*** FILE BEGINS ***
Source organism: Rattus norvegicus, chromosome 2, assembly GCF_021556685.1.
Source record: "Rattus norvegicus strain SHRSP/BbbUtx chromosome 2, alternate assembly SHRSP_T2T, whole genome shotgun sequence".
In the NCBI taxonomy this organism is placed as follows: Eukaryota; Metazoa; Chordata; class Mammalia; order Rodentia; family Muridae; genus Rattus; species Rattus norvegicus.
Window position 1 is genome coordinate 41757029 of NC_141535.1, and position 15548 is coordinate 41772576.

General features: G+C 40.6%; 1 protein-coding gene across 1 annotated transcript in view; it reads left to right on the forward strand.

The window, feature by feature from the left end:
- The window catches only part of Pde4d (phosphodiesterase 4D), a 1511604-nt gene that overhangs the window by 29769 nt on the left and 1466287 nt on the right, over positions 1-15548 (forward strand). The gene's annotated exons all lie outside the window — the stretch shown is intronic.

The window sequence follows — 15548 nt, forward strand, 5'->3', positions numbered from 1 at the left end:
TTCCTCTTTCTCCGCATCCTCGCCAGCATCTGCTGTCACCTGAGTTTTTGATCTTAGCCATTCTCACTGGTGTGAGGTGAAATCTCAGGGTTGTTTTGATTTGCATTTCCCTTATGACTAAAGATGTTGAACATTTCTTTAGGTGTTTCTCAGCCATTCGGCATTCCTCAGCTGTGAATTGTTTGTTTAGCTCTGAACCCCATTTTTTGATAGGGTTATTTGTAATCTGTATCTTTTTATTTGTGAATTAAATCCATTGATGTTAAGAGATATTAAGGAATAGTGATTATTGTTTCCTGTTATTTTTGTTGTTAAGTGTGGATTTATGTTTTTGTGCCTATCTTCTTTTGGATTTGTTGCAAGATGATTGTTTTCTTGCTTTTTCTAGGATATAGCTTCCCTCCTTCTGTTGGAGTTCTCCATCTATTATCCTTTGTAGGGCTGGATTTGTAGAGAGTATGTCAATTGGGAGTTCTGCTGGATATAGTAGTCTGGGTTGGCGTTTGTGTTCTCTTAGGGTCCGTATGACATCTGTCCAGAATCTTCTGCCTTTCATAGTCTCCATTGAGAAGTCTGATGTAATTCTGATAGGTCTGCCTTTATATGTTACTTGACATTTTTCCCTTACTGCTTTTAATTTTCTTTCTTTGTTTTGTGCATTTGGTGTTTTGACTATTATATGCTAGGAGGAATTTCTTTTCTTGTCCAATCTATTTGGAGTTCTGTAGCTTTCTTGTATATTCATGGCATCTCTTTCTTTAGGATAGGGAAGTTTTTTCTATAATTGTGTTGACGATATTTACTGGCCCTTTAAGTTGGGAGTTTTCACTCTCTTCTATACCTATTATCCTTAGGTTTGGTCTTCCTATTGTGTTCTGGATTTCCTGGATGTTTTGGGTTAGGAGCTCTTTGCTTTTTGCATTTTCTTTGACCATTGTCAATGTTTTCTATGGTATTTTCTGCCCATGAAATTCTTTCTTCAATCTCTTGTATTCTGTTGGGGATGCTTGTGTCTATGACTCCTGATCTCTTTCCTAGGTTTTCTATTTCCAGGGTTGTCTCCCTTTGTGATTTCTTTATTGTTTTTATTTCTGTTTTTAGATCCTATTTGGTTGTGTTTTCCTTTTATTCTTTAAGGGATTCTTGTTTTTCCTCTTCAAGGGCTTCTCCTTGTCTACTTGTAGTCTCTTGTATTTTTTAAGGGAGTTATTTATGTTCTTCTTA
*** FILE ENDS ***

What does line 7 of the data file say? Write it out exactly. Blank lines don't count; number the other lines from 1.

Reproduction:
- The window catches only part of Pde4d (phosphodiesterase 4D), a 1511604-nt gene that overhangs the window by 29769 nt on the left and 1466287 nt on the right, over positions 1-15548 (forward strand). The gene's annotated exons all lie outside the window — the stretch shown is intronic.